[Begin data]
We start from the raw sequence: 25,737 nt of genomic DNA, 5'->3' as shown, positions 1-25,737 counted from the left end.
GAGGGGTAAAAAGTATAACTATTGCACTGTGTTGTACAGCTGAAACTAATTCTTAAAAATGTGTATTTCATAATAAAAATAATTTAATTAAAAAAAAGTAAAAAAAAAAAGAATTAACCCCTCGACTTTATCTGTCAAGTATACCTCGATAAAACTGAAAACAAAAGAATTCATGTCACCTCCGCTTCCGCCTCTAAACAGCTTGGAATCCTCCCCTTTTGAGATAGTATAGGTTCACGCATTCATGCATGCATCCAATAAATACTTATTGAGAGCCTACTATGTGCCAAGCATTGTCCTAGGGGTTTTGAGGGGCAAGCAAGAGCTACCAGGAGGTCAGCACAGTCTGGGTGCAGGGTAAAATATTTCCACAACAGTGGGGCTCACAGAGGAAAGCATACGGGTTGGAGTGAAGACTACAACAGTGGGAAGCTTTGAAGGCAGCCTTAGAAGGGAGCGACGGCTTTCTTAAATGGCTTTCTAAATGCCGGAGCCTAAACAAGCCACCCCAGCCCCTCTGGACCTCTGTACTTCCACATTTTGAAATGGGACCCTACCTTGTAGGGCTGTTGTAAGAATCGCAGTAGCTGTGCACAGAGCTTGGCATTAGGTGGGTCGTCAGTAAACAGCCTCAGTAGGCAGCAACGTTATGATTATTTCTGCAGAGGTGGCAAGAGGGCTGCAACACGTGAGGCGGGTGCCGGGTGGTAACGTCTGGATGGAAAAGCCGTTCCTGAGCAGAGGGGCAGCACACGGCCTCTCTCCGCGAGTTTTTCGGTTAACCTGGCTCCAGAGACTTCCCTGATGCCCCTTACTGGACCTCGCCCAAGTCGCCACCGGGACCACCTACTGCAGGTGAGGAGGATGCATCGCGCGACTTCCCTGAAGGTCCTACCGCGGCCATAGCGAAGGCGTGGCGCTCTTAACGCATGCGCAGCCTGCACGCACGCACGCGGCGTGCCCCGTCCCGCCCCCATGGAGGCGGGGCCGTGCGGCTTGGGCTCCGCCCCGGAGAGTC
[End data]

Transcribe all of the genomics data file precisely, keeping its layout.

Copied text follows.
We start from the raw sequence: 25,737 nt of genomic DNA, 5'->3' as shown, positions 1-25,737 counted from the left end.
GAGGGGTAAAAAGTATAACTATTGCACTGTGTTGTACAGCTGAAACTAATTCTTAAAAATGTGTATTTCATAATAAAAATAATTTAATTAAAAAAAAGTAAAAAAAAAAAGAATTAACCCCTCGACTTTATCTGTCAAGTATACCTCGATAAAACTGAAAACAAAAGAATTCATGTCACCTCCGCTTCCGCCTCTAAACAGCTTGGAATCCTCCCCTTTTGAGATAGTATAGGTTCACGCATTCATGCATGCATCCAATAAATACTTATTGAGAGCCTACTATGTGCCAAGCATTGTCCTAGGGGTTTTGAGGGGCAAGCAAGAGCTACCAGGAGGTCAGCACAGTCTGGGTGCAGGGTAAAATATTTCCACAACAGTGGGGCTCACAGAGGAAAGCATACGGGTTGGAGTGAAGACTACAACAGTGGGAAGCTTTGAAGGCAGCCTTAGAAGGGAGCGACGGCTTTCTTAAATGGCTTTCTAAATGCCGGAGCCTAAACAAGCCACCCCAGCCCCTCTGGACCTCTGTACTTCCACATTTTGAAATGGGACCCTACCTTGTAGGGCTGTTGTAAGAATCGCAGTAGCTGTGCACAGAGCTTGGCATTAGGTGGGTCGTCAGTAAACAGCCTCAGTAGGCAGCAACGTTATGATTATTTCTGCAGAGGTGGCAAGAGGGCTGCAACACGTGAGGCGGGTGCCGGGTGGTAACGTCTGGATGGAAAAGCCGTTCCTGAGCAGAGGGGCAGCACACGGCCTCTCTCCGCGAGTTTTTCGGTTAACCTGGCTCCAGAGACTTCCCTGATGCCCCTTACTGGACCTCGCCCAAGTCGCCACCGGGACCACCTACTGCAGGTGAGGAGGATGCATCGCGCGACTTCCCTGAAGGTCCTACCGCGGCCATAGCGAAGGCGTGGCGCTCTTAACGCATGCGCAGCCTGCACGCACGCACGCGGCGTGCCCCGTCCCGCCCCCATGGAGGCGGGGCCGTGCGGCTTGGGCTCCGCCCCGGAGAGTC